You Can Enjoy Almost Anything if You Give it Enough Time: Chad Harbach’s “The Art of Fielding.”

The Art of Fielding, Chad Harbach

In Richard Russo’s “Empire Falls,” the local bartender, Bea, has become a fan of baseball despite her best efforts:

Having tended bar for forty years, Bea had watched several thousand ball games she had no interest in, only to discover at this late date that she’d picked up so damn much knowledge about baseball that she halfway enjoyed it. And she’d come to believe life was like that: you could enjoy almost anything if you gave it enough time.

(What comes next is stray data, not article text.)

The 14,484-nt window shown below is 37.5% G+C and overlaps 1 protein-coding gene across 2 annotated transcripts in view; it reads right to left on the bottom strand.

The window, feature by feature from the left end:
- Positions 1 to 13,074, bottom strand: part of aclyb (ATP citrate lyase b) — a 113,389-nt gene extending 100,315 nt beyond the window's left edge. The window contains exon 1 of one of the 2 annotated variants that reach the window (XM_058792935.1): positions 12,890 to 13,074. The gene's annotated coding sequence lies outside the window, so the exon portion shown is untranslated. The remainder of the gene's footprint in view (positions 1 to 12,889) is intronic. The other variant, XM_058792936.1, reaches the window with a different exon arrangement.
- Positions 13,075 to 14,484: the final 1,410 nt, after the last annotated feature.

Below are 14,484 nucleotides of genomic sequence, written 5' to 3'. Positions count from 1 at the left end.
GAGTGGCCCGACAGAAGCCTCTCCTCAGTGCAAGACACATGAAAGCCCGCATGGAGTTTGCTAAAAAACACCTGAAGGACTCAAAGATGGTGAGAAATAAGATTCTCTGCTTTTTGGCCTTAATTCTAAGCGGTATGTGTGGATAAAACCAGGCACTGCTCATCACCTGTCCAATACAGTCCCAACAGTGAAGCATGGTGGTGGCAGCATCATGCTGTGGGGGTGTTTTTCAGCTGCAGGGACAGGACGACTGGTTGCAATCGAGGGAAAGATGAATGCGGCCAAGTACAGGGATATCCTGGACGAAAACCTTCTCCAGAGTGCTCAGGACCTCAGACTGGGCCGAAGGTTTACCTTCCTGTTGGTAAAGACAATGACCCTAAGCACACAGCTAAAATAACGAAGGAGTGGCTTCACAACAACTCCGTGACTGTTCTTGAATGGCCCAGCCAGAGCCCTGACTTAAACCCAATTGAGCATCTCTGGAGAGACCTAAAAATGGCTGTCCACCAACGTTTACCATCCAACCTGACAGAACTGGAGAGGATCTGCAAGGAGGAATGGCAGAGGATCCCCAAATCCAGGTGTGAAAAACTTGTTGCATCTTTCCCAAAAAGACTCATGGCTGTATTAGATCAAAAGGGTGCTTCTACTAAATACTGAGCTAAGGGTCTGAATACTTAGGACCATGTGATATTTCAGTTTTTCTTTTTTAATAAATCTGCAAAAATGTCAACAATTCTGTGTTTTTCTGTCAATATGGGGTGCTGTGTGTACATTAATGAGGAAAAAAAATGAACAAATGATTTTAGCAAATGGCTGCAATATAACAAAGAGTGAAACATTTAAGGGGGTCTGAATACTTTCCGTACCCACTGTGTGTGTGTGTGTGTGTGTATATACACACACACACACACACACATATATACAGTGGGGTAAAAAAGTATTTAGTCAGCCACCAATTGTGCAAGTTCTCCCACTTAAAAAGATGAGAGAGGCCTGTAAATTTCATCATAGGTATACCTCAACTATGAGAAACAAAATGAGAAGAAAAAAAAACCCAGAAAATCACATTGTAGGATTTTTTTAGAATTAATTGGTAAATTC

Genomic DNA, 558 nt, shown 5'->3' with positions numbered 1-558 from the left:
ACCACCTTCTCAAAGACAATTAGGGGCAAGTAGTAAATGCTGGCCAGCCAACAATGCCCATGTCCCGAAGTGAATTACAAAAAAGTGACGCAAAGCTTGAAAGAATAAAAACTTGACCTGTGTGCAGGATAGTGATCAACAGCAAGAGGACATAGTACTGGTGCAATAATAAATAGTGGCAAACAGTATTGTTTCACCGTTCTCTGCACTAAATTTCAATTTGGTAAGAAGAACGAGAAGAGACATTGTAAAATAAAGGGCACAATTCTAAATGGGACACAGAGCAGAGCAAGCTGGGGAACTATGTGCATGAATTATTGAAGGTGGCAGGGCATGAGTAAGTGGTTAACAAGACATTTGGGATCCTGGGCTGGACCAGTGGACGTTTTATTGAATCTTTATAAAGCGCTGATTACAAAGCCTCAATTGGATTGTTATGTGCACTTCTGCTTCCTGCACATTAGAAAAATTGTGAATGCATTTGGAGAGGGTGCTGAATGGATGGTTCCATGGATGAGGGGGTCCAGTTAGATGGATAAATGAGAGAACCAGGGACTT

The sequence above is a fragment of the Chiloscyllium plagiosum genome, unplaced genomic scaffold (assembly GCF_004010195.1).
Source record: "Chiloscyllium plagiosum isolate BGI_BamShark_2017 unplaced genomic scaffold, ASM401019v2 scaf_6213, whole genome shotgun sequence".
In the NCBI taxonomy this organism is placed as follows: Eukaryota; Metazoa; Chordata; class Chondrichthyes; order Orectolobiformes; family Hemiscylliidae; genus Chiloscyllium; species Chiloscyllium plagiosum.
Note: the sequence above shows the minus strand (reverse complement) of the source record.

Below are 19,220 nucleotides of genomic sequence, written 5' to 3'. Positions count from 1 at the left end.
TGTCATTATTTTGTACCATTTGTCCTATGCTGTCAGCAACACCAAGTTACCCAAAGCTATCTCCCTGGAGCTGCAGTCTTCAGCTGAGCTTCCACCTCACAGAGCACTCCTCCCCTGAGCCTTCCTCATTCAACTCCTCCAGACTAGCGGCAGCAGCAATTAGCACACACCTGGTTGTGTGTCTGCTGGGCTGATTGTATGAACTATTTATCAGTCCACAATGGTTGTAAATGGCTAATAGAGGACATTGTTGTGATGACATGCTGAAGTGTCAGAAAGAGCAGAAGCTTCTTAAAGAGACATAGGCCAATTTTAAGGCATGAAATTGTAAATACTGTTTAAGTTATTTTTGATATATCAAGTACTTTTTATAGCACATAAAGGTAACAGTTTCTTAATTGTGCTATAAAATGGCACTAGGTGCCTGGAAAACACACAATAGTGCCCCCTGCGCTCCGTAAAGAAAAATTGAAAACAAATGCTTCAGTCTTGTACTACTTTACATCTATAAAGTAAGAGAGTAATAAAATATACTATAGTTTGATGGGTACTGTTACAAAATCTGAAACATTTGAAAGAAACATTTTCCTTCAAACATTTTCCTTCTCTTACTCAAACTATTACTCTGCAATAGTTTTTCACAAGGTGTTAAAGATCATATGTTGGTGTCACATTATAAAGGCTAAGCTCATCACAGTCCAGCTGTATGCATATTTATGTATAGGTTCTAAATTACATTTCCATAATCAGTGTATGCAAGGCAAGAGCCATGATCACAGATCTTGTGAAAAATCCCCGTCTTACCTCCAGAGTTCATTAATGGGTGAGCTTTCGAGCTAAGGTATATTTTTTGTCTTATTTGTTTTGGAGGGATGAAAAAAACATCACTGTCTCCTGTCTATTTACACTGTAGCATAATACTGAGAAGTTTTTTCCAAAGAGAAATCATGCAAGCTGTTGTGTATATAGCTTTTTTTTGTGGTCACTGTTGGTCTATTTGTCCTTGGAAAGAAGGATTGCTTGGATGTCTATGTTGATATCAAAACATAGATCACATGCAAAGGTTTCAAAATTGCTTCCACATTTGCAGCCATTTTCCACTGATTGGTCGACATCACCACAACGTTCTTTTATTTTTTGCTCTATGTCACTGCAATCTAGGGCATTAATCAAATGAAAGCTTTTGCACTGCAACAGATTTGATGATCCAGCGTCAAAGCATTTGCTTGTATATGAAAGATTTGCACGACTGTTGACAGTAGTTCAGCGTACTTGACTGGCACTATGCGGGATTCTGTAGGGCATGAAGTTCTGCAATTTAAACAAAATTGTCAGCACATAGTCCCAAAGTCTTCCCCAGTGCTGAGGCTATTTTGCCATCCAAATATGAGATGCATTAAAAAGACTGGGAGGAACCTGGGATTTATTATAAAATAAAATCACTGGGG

Russo is surely one of the most sensible novelists, and “Empire Falls” is filled with similar such small gems. What Bea has experienced could broadly be how America views baseball, too. Although its popularity has been eclipsed by football and even basketball, America has picked up so much knowledge about baseball over the course of the nation’s history, that, well, it still halfway enjoys it. And so perhaps it should be unsurprising that Chad Harbach’s debut, The Art of Fielding, a.k.a. (as it seems to be known) “the baseball novel,” should be roughly analogous to the sport that drives its plot.

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